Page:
Dr. Patrick Lynch is a gastroenterologist and scientist with specific expertise in cancer risk for mismatch repair gene mutation carriers. He is a Professor of Medicine in the Department of Gastroenterology, Hepatology and Nutrition at UT-MD Anderson Cancer Center in Houston, Texas. Dr. Lynch received his Law degree and degree in Medicine from Creighton University. His internship and residency were at the University of Arkansas for Medical Sciences. He completed his Fellowship in Gastroenterology at Baylor College of Medicine in Houston, Texas. Dr. Lynch provides surveillance for patients and families with hereditary colorectal cancers, and is actively involved in the counseling and management of these patients and families. He has led or collaborated on multiple NIH- and industry-funded studies in hereditary colorectal cancers, including basic science, clinical, chemoprevention and behavioral studies. He is a member of Council for and past President of the International Society for Gastrointestinal Hereditary Tumors (INSIGHT) and is past President of the Collaborative Group of the Americas on Inherited Colorectal Cancer. He was recently awarded a grant under the UTMDACC “Moonshot” program for further development of a web-based registry for familial cancer families.

Lauren Gima, MS, CGC

Genetic Counselor

City of Hope

Lauren Gima, MS, CGC is a board-certified, licensed genetic counselor at City of Hope in Duarte, CA where she specializes in clinical cancer genomics. She earned her MS degree in Genetic Counseling from Northwestern University and BS degree in Human Biology from University of California San Diego. Her primary clinical responsibilities include providing cancer genetic counseling services for City of Hope’s patient population. She is a clinical rotation supervisor for students of the Keck Graduate Institute (KGI) Genetic Counseling program, the University of California Irvine Genetic Counseling program, and the University of California Los Angeles Genetic Counseling program. She also serves as a community mentor for the KGI Genetic Counseling program, providing ongoing support and guidance for new genetic counseling students. Lauren is a member of the National Society of Genetic Counselors, the Collaborative Group of the Americas on Inherited Gastrointestinal Cancers, the Southern California Genetic Counselors, and the Minority Genetics Professionals Network.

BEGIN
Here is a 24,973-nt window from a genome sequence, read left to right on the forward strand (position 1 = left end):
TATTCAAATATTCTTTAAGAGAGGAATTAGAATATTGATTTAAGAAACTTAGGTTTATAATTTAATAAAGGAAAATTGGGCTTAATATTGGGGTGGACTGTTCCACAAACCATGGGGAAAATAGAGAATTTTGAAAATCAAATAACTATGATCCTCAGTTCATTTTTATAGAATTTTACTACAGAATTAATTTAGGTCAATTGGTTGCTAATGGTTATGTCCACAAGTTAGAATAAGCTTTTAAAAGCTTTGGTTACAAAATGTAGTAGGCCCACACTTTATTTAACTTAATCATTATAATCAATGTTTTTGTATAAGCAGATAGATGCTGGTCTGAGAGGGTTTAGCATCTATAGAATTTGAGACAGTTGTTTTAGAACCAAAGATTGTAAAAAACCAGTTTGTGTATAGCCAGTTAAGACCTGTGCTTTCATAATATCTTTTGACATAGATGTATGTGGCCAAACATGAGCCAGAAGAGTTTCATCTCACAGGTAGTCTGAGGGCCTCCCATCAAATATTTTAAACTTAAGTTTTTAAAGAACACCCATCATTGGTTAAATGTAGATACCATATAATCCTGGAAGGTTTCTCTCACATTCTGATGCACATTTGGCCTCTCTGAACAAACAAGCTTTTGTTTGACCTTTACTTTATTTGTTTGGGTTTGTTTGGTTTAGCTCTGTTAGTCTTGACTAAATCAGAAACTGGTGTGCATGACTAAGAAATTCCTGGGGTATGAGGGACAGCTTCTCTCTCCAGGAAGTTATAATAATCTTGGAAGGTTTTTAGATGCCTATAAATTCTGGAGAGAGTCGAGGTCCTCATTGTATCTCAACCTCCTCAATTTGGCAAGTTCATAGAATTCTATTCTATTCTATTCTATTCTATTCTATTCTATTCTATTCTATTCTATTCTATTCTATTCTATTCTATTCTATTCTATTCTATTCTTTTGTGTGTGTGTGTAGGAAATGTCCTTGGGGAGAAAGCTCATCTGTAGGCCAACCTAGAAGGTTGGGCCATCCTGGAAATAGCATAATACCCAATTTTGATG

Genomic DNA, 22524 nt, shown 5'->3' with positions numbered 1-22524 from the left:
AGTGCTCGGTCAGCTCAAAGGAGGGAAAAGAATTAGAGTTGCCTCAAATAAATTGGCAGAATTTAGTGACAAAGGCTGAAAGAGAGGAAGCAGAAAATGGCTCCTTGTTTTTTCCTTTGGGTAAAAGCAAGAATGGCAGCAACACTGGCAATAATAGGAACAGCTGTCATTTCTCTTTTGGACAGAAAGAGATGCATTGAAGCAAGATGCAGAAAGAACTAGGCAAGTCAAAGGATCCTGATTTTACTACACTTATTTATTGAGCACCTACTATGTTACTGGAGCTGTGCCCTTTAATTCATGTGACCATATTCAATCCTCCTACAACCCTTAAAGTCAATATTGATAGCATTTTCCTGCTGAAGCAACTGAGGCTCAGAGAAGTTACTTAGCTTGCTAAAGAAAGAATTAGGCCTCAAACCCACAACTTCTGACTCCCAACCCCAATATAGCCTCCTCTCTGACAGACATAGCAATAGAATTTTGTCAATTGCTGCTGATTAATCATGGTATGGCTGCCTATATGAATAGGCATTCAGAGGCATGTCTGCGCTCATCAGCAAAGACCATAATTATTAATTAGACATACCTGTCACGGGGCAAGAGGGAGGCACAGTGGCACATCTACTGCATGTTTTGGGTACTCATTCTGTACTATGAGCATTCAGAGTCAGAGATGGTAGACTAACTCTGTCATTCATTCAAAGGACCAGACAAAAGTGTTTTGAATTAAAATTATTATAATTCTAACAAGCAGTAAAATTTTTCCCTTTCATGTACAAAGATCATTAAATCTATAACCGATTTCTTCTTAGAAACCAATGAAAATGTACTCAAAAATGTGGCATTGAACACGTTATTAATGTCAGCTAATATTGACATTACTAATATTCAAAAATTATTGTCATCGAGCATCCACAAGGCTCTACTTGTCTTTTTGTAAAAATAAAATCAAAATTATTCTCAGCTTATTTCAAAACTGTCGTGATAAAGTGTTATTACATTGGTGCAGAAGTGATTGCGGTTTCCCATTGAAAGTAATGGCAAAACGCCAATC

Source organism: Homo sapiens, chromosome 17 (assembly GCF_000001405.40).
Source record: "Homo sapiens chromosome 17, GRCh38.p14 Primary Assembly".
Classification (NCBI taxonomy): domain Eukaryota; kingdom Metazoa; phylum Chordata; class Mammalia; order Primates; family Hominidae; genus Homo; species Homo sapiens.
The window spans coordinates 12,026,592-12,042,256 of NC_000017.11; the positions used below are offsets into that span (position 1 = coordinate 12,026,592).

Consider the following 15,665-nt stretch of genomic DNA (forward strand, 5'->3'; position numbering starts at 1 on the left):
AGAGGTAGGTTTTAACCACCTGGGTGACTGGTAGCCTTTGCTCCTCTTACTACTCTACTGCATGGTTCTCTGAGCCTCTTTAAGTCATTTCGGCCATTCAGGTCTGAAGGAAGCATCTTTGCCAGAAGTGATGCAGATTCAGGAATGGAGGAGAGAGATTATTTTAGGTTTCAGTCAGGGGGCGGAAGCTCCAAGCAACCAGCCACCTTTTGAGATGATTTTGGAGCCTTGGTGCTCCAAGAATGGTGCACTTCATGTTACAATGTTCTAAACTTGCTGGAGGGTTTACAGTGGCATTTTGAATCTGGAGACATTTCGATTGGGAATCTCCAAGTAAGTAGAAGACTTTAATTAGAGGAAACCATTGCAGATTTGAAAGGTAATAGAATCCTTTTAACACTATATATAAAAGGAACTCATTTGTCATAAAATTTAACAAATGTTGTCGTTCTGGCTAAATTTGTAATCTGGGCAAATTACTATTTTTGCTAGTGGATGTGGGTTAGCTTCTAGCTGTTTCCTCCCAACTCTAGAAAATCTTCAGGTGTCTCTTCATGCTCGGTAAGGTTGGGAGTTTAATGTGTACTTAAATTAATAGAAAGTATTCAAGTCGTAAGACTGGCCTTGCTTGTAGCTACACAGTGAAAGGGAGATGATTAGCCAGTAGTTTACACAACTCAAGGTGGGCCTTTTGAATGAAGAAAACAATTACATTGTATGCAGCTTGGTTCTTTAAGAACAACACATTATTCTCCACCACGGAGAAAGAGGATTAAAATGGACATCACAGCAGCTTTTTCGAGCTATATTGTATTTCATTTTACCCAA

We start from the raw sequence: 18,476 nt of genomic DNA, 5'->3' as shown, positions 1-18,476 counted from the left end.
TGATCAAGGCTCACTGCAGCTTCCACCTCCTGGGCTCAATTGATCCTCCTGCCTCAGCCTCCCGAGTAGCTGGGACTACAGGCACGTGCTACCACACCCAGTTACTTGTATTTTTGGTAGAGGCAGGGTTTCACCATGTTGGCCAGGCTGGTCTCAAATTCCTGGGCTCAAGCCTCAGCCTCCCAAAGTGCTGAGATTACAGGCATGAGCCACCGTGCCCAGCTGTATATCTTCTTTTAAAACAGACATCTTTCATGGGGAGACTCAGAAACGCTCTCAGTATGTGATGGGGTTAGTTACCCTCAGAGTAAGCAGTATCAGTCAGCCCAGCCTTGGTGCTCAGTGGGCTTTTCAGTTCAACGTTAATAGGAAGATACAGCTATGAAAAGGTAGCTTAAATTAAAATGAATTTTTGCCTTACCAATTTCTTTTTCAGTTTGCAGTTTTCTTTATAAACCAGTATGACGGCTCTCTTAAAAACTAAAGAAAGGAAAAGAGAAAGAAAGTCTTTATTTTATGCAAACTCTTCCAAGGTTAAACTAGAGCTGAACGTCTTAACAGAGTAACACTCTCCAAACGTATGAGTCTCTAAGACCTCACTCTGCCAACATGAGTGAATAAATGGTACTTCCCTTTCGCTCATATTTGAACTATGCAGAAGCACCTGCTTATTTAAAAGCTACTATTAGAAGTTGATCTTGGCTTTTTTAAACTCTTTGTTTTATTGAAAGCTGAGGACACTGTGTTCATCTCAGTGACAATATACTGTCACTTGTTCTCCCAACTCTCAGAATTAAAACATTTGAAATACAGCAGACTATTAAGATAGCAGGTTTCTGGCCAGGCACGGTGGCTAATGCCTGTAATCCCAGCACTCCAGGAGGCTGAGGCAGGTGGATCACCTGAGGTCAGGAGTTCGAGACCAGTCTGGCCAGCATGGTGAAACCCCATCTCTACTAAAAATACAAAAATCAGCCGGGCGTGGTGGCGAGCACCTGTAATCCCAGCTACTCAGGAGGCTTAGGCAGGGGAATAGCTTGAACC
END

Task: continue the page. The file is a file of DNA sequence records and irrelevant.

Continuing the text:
Deanna Erwin, MS, CGC

Genetic Counselor, Interim Supervisor

Deanna Erwin MS, CGC, is a licensed, board-certified genetic counselor specializing in cancer genetics. She has a Master’s degree in Genetic Counseling from the University of Michigan and a Bachelor’s degree in Biology and Psychology from the University of Massachusetts, Amherst.

Her primary clinical focus is providing risk assessment and genetic counseling services to individuals concerned about hereditary cancer risks. Ms. Erwin joined the City of Hope Division of Clinical Cancer Genomics in 2019, and previously worked as a genetic counselor at the Baylor College of Medicine Adult Genetics Clinic in Houston, TX. She is an active member of the National Society of Genetic Counselors (NSGC) and is currently serving as Vice-Chair of the Access and Service Delivery Committee. As part of her role in NSGC, she has contributed to multiple resources designed to increase provider efficiency and access to genetic counselors.